Morpheus, I reckon that you’re right. It’s curious that ascendant Protestantism should characterize a time when attendance in many Protestant churches is waning. To me that sounds as if the new godless religion is nothing more than WE ARE DIFFERENT FROM THEM.

  • sherdy

    We are constantly reminded of the fault in our government in that we have ‘terrorists/former terrorists’ sitting at Stormont.
    That certainly is the case, but are we sure that is only one-sided?
    Since the start of our troubles we have seen unionist politicians marching with, and speaking from UDA/UVF platforms. We have had David Trimble holding meetings with Billy Wright (LVF). We have seen Paisley and Robinson in their red berets addressing Ulster resistance supporters, and Robinson’s invasion of Clontibret.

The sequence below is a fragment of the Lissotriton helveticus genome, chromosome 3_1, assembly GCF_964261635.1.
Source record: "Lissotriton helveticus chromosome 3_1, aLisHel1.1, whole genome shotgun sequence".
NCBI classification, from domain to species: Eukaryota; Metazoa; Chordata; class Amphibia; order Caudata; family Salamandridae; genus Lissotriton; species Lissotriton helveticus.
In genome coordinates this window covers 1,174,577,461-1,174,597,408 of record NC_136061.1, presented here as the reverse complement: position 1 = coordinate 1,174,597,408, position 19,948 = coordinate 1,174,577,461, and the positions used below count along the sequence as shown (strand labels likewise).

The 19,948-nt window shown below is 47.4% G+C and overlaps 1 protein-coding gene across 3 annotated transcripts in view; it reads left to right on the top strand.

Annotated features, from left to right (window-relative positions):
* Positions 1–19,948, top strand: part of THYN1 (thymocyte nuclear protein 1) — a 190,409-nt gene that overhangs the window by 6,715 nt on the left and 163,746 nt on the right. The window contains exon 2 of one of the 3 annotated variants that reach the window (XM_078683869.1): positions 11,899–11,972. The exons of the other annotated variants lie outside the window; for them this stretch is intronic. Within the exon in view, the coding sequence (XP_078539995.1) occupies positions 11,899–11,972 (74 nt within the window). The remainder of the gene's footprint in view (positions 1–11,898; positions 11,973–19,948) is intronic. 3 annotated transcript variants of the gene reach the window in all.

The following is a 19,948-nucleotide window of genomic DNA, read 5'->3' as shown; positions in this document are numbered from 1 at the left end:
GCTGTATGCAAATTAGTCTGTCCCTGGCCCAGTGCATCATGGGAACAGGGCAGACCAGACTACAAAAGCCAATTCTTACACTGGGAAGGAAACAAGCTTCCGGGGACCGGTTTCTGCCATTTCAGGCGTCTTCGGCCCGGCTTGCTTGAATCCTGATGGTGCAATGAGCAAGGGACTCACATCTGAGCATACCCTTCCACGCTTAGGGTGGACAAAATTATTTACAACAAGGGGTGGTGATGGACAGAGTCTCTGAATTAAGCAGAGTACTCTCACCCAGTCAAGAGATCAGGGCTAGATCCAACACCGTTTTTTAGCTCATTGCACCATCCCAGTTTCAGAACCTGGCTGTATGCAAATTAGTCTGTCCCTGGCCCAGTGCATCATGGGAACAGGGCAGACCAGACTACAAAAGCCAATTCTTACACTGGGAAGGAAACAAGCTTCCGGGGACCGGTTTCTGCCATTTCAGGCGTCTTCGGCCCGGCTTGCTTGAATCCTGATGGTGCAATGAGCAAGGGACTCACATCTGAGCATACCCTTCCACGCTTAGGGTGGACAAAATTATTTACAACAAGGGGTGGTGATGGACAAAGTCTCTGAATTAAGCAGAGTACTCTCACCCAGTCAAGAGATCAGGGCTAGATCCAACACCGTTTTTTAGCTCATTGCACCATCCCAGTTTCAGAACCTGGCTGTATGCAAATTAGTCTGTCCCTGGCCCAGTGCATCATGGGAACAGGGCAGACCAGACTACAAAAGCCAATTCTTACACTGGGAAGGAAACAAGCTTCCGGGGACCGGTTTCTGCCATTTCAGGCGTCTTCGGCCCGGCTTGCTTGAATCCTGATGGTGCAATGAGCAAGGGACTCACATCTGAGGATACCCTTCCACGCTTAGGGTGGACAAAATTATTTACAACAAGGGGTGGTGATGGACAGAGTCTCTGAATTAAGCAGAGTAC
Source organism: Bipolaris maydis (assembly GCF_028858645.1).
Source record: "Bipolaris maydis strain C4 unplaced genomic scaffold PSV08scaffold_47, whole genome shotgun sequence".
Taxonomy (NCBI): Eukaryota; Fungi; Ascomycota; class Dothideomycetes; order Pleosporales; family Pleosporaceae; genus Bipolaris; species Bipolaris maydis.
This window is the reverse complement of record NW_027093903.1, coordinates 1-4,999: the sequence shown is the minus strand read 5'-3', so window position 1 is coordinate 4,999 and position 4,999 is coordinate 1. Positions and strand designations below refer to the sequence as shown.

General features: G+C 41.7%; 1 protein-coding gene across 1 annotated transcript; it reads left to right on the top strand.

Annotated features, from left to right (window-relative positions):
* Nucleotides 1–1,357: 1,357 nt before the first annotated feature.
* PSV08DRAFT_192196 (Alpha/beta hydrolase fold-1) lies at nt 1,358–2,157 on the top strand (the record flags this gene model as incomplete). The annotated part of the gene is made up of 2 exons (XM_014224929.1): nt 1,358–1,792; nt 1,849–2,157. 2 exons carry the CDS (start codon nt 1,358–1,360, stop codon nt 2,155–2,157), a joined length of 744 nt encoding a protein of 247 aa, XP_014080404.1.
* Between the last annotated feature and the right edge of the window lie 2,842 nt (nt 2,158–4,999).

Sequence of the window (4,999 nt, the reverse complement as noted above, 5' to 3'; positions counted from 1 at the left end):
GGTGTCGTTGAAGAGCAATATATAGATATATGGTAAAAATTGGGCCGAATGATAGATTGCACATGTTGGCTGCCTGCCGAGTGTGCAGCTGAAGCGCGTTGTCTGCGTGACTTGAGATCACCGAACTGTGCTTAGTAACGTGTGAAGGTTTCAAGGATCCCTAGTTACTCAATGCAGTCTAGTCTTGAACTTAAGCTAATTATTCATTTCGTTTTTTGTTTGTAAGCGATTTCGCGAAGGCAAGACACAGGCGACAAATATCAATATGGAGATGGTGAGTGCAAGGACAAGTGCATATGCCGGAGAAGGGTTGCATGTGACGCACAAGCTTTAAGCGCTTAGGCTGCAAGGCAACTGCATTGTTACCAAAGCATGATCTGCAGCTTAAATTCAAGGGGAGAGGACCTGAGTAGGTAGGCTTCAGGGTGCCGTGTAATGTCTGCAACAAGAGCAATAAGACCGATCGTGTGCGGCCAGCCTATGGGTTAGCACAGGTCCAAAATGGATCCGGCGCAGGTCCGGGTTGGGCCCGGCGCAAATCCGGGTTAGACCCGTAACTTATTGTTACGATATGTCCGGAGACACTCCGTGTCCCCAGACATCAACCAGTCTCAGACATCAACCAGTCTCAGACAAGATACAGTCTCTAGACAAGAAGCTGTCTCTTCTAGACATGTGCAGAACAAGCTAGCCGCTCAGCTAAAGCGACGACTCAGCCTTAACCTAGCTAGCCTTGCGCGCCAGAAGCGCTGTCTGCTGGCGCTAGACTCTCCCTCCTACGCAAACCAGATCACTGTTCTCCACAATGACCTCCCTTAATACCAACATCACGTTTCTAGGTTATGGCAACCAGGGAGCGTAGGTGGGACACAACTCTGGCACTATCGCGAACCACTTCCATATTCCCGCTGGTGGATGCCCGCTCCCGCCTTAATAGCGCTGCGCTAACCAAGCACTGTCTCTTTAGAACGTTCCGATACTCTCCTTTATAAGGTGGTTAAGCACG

Do we really believe that none of them really did cross the line and take part in actual terrorism’, protected of course by their friends in the RUC and Special Branch?

  • David Crookes

    Yes, sherdy. Were any politicians involved in the illegal importation and distribution of arms? The big boys who have used these persons as pieces on the board don’t like you to ask that question.

    There’s a lot of darkness on both sides. If you thought I was being one-sided, I’m sorry.

    What worries me is the fact that the people who protest most clamantly about terrorists in government have been effectively supportive of the lawless violence which recently climaxed in murderous arson. I hardly need to mention the Mighty Phalanx which turned up to support Ruth Patterson.

    Whiter-than-white self-characterization from certain unionist politicians won’t wash with anyone. As Leonard Cohen says, everybody knows. Were newly imported rifles held up in Sandy Row Orange Hall one night? Were any politicians present?